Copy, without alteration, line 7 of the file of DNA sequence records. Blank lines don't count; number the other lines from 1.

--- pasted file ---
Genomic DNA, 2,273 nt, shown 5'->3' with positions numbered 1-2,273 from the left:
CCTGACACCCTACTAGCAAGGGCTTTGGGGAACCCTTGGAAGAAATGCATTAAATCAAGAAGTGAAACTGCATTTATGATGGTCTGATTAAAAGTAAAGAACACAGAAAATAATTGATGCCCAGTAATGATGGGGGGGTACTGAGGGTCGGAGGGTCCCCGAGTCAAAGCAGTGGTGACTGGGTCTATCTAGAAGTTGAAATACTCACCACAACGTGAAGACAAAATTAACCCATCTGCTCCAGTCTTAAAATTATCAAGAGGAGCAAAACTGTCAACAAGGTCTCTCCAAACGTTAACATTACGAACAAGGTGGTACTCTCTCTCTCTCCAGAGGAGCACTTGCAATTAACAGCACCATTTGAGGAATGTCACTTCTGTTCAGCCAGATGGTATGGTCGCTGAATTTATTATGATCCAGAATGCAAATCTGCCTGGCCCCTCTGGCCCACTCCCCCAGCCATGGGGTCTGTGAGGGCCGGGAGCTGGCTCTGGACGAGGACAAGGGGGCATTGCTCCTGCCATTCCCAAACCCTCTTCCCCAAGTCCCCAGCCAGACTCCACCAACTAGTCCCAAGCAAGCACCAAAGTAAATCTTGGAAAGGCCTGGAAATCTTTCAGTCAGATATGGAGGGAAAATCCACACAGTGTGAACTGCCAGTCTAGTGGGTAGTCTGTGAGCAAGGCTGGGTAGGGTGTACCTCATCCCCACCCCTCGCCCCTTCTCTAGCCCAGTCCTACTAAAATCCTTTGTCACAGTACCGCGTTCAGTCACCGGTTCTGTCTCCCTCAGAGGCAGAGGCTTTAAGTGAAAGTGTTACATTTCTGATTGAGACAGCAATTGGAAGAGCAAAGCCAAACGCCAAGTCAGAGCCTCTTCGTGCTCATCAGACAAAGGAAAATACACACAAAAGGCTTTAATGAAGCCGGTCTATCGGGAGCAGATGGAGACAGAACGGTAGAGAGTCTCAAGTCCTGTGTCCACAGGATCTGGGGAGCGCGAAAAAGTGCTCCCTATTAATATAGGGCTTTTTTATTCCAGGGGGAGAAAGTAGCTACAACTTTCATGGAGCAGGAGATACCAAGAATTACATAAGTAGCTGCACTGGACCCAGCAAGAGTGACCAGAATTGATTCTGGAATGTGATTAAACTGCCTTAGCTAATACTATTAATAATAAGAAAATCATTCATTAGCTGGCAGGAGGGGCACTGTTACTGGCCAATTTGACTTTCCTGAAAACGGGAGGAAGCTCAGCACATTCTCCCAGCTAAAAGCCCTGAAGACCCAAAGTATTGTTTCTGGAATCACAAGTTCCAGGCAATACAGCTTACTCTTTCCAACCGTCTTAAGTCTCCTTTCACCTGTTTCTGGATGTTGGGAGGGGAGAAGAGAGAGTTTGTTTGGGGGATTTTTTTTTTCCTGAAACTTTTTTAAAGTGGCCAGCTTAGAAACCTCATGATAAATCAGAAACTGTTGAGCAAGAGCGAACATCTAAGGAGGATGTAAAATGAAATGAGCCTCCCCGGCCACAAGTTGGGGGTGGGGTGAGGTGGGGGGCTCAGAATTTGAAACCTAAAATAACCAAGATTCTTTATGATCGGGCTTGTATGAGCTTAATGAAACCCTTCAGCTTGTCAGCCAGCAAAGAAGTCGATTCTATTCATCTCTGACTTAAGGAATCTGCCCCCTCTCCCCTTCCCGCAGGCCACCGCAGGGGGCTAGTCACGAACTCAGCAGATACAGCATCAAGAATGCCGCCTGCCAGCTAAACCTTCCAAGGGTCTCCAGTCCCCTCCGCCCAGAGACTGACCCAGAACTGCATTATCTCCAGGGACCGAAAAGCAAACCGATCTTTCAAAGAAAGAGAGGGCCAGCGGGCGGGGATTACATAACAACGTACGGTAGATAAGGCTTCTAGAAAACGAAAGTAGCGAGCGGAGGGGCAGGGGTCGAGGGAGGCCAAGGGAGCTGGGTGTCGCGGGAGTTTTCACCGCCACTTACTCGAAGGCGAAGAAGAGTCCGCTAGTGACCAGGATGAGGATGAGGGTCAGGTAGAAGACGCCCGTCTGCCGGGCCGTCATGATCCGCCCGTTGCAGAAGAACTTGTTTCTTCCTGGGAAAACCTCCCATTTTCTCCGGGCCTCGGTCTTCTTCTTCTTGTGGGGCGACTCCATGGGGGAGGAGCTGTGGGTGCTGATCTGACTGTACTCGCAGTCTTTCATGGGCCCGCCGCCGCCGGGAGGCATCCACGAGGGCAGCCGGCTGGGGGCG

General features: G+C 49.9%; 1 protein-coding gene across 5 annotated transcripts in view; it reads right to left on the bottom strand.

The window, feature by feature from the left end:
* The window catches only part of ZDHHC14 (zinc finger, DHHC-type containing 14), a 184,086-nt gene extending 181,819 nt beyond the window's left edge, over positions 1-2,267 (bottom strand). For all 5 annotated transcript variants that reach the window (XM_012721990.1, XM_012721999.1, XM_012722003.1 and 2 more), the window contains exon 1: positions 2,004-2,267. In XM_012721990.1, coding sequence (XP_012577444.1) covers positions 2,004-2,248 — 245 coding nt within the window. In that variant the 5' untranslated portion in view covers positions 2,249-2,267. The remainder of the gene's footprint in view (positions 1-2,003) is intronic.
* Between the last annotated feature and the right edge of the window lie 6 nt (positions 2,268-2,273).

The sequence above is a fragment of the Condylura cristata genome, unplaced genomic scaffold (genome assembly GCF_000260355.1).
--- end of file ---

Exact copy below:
The sequence above is a fragment of the Condylura cristata genome, unplaced genomic scaffold (genome assembly GCF_000260355.1).